Is Your Hot Attic Killing Your AC?

In Texas, your hot attic can hit 140°F which can reduce your air conditioner's efficiency. Find out ways you can improve it!

Will Your Hot Attic Burn Up Your AC?

Is your hot attic making your Ac system run longer? Find out how Texas building practices can drive up your home's electric bill.
Texas home builders have put HVAC systems for decades. But high summer heat can reduce their efficiency and cost you more. Find out why and what you can do to save money!

Sometimes home designs make you stand back and scratch your head. For years, Texas home builders followed the annoying building practice of putting all the air handling equipment in the attic. Up there, your bulky HVAC equipment is out of sight and out of mind. But during hot summers, your attic can reach 145°F or more. Yet somehow, you expect it to cool your home while operating in a sweltering environment. So let’s look at how your hot attic maybe killing your AC and driving up your Texas electric bill.

Efficiency and Your Hot Attic Ductwork

Even if your home’s HVAC is in a closet, you may still have ductwork running through your hot attic. That’s bad, too. The problem is once your system cools the air, it passes through your attic ductwork. So your system has to run longer to keep up. 

According to Energy Vanguard, moving ductwork from the attic to living space reduces required AC capacity by 24%. On top of that, cooling usage goes down by 17%. And peak cooling demand drops by 22%. HomeAdvisor estimates the ductwork replacement cost at $10 to $20 per linear foot. Rerouting ductwork can be an expensive proposition, so you’ll have to decide for yourself if doing so is worth it.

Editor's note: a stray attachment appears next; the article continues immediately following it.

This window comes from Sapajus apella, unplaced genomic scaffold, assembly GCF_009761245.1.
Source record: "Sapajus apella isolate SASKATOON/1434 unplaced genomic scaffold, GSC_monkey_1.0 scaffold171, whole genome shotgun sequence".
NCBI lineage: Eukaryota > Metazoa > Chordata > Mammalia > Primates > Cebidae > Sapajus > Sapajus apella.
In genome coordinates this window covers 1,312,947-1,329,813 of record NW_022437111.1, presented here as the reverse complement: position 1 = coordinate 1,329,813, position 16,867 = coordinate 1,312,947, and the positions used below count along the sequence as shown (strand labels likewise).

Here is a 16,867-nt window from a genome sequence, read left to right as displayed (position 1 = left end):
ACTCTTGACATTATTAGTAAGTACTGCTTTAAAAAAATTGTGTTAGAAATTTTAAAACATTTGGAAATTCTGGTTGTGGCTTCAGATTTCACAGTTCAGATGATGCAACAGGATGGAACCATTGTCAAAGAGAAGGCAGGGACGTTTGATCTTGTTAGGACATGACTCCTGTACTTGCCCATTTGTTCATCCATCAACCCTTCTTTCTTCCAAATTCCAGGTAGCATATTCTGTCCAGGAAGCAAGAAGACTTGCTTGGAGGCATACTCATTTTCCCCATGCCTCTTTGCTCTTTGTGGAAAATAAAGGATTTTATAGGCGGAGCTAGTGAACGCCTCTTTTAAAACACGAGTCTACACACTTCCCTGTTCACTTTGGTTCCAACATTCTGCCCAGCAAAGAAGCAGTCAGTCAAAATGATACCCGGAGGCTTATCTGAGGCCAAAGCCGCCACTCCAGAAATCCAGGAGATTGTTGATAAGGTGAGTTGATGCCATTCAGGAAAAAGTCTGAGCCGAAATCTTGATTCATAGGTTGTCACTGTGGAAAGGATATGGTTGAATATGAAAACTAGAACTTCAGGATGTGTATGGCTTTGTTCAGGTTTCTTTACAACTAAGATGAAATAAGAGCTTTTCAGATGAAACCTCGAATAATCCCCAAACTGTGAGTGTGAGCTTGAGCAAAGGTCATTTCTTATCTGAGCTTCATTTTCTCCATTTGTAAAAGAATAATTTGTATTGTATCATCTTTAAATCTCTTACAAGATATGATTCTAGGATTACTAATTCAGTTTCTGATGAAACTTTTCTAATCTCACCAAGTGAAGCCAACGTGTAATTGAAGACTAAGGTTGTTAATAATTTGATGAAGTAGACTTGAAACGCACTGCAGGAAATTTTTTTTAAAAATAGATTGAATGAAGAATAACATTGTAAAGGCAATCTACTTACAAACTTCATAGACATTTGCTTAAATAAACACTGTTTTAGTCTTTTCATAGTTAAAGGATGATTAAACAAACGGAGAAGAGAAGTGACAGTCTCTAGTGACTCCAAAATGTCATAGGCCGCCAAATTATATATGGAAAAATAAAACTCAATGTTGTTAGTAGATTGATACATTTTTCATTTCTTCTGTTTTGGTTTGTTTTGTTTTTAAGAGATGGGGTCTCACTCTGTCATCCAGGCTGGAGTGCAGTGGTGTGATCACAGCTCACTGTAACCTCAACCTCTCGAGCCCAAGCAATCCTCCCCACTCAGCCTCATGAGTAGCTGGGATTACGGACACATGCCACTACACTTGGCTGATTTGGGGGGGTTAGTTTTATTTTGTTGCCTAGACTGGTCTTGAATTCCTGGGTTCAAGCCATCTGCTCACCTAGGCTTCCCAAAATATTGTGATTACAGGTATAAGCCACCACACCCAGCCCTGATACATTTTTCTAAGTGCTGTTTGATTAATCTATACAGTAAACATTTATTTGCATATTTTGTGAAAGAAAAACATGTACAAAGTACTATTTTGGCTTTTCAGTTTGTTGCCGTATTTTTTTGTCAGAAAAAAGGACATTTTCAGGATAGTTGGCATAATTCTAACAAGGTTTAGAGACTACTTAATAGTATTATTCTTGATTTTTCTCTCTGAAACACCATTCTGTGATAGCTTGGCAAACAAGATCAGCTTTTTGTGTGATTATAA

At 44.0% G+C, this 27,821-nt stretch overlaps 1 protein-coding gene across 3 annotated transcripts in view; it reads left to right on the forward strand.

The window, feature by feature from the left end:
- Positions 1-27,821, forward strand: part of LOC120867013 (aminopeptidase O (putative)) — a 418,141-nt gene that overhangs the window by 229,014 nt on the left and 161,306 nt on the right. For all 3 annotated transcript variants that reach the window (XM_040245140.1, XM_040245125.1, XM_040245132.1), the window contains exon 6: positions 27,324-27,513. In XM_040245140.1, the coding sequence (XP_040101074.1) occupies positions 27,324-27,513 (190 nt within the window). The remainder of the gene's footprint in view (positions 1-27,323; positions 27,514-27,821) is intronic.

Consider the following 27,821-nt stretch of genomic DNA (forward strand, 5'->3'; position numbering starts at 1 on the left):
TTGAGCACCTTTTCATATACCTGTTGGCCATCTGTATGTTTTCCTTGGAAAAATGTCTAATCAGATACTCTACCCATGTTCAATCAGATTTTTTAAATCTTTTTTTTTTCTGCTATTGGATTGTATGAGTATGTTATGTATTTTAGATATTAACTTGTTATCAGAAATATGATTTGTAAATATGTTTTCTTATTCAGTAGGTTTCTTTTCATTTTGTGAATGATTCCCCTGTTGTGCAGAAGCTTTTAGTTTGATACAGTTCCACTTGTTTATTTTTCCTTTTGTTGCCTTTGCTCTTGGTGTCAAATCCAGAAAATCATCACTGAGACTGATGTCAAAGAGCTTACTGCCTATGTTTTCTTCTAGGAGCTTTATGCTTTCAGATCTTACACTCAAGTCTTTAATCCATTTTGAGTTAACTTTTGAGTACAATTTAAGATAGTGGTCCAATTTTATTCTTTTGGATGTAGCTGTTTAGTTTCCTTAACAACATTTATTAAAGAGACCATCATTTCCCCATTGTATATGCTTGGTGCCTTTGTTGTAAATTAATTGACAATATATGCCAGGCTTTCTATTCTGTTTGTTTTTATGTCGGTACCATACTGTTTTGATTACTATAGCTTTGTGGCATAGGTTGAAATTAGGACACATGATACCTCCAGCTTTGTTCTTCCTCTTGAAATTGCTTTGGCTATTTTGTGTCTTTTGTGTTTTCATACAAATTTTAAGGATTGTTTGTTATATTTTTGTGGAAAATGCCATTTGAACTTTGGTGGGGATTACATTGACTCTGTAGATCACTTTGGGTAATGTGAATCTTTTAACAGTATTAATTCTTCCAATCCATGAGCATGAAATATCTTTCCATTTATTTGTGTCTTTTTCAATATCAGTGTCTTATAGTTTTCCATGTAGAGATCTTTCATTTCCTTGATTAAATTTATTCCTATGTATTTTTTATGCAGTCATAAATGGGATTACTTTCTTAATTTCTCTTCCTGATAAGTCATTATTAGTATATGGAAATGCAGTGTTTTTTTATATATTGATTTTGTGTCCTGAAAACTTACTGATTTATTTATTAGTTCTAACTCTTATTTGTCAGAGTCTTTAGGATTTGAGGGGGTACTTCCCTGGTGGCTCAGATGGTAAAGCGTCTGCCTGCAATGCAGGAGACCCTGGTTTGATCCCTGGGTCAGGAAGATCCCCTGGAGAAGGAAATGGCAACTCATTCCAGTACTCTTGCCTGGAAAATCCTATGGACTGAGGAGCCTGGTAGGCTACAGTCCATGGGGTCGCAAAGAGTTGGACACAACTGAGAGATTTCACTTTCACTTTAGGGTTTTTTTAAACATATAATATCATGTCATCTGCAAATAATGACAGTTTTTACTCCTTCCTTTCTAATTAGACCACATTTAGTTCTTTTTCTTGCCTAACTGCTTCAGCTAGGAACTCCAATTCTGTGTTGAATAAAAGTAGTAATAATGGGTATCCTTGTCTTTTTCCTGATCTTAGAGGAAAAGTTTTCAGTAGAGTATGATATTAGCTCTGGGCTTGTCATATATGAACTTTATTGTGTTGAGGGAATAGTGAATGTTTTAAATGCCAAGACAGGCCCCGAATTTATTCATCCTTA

Another option is to insulate your ductwork. Angi.com pegs ductwork insulation cost at $1.15 to $5.50 per square foot. But notice the difference in pricing: linear foot versus square foot. You’ll need to do some geometry homework on your ducts to see which one is the better deal for your home.  

Radiant Barrier

You can cool your attic significantly by installing a radiant barrier. This foil and plastic sheeting product is attached to the underside of your roof decking. The foil reflects radiant energy (infrared heat) back through the roof decking. An addition effect is that the air heated between the roof and the barrier rises and escapes through your roof’s ridge vent while pulling in cooler air from the soffit vents below.

You won’t want to hang out in the attic for extended periods of time. However, your attic will be much cooler than before installing the radiant barrier. You’ll easily see a 40% difference in your attic’s temperature. And running your HVAC in 87 degrees beats running it in 145 degrees. 

HomeGuide puts the cost of a radiant barrier at $0.30 to $2.00 per square foot. Beware if a contractor wants to put the barrier on the top side of your ceiling. This is cheaper, but it does nothing for your air handler. It may also trap moisture in your home if applied directly over insulation. So make sure your contractor quotes you a price to install the radiant barrier on the underside of the roof decking. 

Power Your AC All Summer

Putting HVAC equipment in your hot attic is pretty dumb. It’s almost as dumb as not shopping https://www.texaselectricityratings.com for Texas power plans. Find out how you can save more on your monthly bills with clear information and low prices.  

Leave a Reply

Your email address will not be published. Required fields are marked *

* Copy This Password *

* Type Or Paste Password Here *

This site uses Akismet to reduce spam. Learn how your comment data is processed.